As indicated previously, the iVoice Pro may still be the best option for the original iPod touch, depending on your needs.

iPhone Dock and Headset IO Frequency Response

People often ask about the frequency response of iPhone and iPod touch audio inputs. To shed some light on the issue, I made some frequency response measurements of the iPhone, iPhone 3G, iPhone 3GS, and iPod touch 2G with Electroacoustics Toolbox and an Edirol FA-101 audio interface. These measurements are broken into two groups, one for headset input and one for dock connector input.

Since measurements were made by routing audio through each iPhone OS device (by way of the Audio Play Through function built-in to SignalScope/Pro), all measurements include the frequency response of the headphone output in addition to the response of the selected input. The frequency response of the Edirol FA-101 was removed from the measurement, using a not-yet-released version of the Dual FFT analyzer in the Toolbox.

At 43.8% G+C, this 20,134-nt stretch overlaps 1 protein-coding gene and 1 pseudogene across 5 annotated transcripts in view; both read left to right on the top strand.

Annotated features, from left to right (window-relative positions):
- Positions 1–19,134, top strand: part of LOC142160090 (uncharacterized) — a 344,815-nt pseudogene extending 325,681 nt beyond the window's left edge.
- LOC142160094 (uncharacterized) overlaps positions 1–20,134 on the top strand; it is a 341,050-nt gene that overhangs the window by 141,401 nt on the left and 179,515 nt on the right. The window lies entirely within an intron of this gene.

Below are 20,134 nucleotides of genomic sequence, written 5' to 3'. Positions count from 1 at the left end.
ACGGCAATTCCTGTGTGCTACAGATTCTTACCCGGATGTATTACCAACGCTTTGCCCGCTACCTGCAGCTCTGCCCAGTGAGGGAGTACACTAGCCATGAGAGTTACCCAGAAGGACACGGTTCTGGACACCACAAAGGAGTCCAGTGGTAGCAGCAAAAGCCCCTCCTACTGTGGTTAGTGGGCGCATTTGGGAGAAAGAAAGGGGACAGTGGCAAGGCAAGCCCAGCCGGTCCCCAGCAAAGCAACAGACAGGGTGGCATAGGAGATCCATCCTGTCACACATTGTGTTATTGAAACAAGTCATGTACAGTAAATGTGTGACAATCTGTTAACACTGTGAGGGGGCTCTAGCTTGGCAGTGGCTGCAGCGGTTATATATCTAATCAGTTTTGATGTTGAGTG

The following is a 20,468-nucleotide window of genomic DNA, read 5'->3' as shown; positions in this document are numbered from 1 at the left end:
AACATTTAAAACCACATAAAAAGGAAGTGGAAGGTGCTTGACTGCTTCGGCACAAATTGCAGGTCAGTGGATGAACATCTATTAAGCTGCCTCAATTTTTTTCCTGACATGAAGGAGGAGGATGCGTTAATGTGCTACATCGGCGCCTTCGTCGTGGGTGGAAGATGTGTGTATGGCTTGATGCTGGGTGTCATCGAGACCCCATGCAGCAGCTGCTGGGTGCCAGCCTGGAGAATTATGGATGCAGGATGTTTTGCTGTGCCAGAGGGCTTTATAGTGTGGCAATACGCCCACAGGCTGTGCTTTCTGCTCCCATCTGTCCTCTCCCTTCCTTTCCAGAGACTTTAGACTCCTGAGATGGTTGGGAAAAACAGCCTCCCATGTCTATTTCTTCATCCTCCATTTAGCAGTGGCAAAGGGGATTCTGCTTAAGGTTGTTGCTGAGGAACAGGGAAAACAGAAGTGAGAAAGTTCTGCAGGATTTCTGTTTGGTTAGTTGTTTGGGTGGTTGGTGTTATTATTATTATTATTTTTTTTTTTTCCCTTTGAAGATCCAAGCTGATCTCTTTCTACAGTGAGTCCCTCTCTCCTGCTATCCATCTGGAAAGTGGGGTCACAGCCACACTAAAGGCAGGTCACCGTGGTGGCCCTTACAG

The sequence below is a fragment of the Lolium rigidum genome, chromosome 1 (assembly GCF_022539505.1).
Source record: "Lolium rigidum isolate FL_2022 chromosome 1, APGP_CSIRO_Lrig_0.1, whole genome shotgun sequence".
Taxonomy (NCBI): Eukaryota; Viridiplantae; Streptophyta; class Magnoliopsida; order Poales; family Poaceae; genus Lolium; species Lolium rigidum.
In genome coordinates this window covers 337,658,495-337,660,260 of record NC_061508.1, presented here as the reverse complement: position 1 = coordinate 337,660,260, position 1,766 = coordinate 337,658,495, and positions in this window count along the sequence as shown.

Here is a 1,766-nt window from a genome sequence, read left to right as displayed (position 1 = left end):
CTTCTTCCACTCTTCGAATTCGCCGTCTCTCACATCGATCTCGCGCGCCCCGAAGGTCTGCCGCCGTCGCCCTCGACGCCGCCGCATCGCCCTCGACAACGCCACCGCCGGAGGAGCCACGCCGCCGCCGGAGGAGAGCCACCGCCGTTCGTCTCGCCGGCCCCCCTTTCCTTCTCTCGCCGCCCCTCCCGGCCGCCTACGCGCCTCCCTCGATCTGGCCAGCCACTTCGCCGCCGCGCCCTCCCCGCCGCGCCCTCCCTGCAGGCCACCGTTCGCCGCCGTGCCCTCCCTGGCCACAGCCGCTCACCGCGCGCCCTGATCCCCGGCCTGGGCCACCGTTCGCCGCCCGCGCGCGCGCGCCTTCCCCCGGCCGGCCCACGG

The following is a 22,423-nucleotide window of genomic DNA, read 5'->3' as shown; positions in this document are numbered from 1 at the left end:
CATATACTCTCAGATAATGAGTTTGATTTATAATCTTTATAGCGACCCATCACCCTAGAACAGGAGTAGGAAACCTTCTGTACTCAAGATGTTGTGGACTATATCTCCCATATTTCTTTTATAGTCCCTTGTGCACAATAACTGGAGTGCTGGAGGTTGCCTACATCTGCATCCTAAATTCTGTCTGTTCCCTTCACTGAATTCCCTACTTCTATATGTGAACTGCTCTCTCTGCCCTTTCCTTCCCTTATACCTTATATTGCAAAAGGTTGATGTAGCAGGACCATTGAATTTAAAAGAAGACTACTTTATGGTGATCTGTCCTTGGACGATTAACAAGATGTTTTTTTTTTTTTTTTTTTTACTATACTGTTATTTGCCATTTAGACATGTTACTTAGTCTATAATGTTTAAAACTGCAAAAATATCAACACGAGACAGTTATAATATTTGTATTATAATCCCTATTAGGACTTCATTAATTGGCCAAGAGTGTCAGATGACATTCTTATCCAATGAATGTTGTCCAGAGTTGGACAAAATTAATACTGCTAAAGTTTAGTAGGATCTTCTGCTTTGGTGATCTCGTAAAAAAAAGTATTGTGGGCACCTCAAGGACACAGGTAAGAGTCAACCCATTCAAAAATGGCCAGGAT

Headset Input

Headset Input Frequency Response

Headset Input Frequency Response

The original iPhone wins, hands down, for the flattest frequency response of the headset input. It’s too bad that the iPhone 3GS drops the low end more severely than any other iPhone OS device.

Dock Connector Input (Line In)

I used a Tunewear Stereo Sound Recorder for iPod for these measurements. It has one of the flattest frequency responses I have seen in a dock connector device (more on that will be published soon).

Dock Input Frequency Response (with Tunewear Stereo Sound Recorder for iPod)

Dock Input Frequency Response (using Tunewear Stereo Sound Recorder for iPod)

There is some ripple evident in the line input frequency response (it’s not yet clear whether the ripple exists on the input, the output, or both), but other than that, the frequency response is quite flat. The low frequency 3 dB cutoff appears to be at around 7 Hz and things stay pretty flat beyond 20 kHz.